This variety ripens relatively early, in September and October, and by then the fruits are large, about ½ pound in weight, rounded and fat, with a slightly pointed tip like an acorn. This variety is noted too for its lack of seeds, which makes preparing it very easy. The skin is bright orange and once they are well-colored the fruit should be picked. It can be stored for several weeks in a cool place, and then put in a warm room to complete its ripening. Wait until it is very soft, and it’s ready to eat. You can eat it fresh – a spoon is useful – and enjoy the delicious, juicy flesh which is so sweet and wonderful. There are many recipes for cooking with persimmons – muffins and jams are very popular and a delicious way to enjoy your harvest.
Because it is so ornamental you can grow this great small tree anywhere in your garden. Plant it out on a lawn or at the back of a shrub bed. Grow it at the end of your vegetable garden or in a dedicated fruit-tree area. It’s a lovely tree in all the seasons and a great garden addition.
The Tanenashi Persimmon is hardy in zone 7 and all warmer zones. It only needs 100 to 200 chilling hours (times when temperatures are below 45 degrees) so it will grow properly and fruit well even in zone 10. It enjoys warm climates and it’s a great southern tree.
Full sun is best for your Tanenashi Persimmon Tree, but it will take an hour or two f shade without much problem. Too much shade will stop it fruiting. It grows readily in any well-drained soil and since it enjoys richer soils, add plenty of organic material when preparing the planting spot and use more as a mulch every year or two. Once established it is reasonably drought resistant, but a generous deep soaking during dry spells will help develop lots of big fruits, so pull out the hose.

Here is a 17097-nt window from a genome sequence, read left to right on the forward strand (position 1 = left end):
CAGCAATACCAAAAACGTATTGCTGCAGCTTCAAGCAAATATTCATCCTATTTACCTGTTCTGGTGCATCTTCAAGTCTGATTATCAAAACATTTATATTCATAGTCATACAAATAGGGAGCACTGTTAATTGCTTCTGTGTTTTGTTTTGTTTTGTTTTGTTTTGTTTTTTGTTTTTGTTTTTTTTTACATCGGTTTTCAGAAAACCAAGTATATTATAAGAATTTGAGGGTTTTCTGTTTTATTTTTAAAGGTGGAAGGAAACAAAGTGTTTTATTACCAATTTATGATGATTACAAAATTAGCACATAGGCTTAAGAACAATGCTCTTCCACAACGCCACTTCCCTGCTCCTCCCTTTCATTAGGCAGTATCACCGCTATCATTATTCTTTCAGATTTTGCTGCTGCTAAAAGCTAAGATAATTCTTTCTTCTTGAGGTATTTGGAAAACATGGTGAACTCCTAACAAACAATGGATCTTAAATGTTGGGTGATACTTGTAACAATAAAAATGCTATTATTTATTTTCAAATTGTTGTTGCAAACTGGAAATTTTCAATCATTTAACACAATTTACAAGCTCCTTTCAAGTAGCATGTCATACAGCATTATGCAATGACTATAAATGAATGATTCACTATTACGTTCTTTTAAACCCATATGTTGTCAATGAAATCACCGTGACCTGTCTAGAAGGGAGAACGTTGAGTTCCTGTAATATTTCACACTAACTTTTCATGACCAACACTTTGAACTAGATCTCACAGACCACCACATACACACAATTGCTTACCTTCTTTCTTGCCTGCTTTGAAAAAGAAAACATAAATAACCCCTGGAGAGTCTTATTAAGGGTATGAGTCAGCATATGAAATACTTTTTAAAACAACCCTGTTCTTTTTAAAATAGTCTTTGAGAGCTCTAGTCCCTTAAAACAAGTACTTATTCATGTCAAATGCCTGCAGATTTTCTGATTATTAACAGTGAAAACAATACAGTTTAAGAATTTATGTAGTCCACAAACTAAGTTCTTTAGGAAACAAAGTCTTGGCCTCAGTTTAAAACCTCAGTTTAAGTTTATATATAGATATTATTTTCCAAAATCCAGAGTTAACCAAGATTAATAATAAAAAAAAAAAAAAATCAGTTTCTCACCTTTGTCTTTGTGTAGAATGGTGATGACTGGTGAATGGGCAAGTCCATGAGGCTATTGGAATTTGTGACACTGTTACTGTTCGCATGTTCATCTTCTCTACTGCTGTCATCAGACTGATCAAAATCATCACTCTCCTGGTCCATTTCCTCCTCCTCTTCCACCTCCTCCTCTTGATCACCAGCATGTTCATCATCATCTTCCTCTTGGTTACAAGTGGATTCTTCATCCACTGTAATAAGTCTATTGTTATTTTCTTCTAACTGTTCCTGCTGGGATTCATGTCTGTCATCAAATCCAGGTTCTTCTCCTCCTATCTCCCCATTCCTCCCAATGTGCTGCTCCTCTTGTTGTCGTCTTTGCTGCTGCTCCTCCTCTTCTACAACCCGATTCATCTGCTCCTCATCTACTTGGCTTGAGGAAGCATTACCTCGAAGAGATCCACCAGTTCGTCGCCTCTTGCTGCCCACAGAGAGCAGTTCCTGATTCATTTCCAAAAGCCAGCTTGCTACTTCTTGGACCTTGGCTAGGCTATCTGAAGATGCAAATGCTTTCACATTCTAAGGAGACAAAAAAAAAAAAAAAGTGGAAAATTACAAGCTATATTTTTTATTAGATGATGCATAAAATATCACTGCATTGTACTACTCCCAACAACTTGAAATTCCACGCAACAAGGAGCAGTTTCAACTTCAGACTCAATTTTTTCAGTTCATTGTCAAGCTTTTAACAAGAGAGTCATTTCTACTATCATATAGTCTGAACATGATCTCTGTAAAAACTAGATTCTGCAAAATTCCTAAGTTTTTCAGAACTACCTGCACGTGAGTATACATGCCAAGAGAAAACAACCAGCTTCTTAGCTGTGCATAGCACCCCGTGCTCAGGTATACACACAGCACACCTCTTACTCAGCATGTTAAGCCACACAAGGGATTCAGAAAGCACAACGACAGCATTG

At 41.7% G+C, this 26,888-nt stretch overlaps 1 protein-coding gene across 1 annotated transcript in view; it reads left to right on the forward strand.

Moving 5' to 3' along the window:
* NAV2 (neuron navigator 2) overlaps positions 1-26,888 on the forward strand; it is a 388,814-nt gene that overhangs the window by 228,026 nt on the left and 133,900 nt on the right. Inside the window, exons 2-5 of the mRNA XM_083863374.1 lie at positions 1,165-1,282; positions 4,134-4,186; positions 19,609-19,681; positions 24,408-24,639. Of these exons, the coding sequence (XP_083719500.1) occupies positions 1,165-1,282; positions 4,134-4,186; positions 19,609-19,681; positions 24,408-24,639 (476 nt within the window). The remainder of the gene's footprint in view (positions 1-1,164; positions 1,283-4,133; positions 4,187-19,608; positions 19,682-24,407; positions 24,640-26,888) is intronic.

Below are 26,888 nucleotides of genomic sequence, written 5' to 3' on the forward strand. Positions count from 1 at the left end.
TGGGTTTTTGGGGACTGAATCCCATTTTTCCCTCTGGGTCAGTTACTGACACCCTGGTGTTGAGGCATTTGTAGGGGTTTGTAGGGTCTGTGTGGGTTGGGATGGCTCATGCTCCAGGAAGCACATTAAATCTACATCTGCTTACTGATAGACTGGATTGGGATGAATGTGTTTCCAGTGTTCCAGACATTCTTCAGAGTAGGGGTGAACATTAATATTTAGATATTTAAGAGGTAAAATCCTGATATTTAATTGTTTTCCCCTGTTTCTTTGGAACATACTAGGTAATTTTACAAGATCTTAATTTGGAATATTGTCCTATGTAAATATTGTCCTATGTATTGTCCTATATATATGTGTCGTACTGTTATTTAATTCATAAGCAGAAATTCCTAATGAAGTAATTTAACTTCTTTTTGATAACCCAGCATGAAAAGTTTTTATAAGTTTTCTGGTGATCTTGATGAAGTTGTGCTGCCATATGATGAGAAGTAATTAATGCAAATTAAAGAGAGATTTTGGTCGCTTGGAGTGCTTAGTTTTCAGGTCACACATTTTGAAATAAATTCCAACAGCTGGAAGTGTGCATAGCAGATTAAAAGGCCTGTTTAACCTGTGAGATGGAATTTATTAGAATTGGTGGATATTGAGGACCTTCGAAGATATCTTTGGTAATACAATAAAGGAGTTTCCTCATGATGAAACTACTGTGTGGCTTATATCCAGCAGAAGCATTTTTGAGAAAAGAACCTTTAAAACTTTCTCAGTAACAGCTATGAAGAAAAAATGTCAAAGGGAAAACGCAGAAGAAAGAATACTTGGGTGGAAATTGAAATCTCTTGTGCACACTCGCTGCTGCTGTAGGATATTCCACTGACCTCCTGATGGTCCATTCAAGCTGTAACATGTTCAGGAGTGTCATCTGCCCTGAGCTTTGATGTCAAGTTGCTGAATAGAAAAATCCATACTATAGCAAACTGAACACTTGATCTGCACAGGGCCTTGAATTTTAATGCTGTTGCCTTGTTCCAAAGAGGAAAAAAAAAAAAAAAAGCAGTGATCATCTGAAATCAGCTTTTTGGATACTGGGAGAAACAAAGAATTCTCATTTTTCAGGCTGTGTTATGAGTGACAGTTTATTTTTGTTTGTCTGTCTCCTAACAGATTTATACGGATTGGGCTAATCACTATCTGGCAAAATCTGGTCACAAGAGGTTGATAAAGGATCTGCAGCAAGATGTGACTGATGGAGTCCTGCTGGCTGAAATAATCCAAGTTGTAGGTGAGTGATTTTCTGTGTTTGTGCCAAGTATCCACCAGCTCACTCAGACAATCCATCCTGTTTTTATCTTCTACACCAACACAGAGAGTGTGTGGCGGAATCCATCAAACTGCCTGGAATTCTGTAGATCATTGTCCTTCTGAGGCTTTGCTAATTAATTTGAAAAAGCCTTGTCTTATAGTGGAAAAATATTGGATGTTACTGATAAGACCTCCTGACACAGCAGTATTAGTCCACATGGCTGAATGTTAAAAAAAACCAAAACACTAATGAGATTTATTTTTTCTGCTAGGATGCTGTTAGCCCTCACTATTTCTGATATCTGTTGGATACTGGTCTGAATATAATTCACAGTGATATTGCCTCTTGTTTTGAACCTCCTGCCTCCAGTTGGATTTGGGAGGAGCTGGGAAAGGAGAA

Many gardeners have stopped growing fruit trees because they seem to get so many pests and diseases. Not the Tanenashi Persimmon, which is almost always completely free of any problems, so no spraying is needed – the fruit will be entirely ‘organic’. It also doesn’t need all that complex pruning most fruits trees need either, just remove a few branches in spring if they are crossing or it looks overcrowded.
The Japanese Persimmon (柿), Diospyros kaki, has been cultivated in China and Japan for thousands of years. There are many different varieties, some with long histories and others we know very little about. The variety we call ‘Tanenashi’ is called ‘Hiratanenashi’ in Japan, where it is an important commercial crop variety. The name means ‘seedless’, which this variety is.
If you want to grow fruit, but don’t want to do a lot of fancy growing, then plant a persimmon and let nature do the growing for you. So easy to grow, and so good to eat, the Tanenashi Persimmon tree is so easy to grow, and gives such a big harvest, that everyone is wanting one to plant. So order your tree now, while our stocks last – it won’t be for long.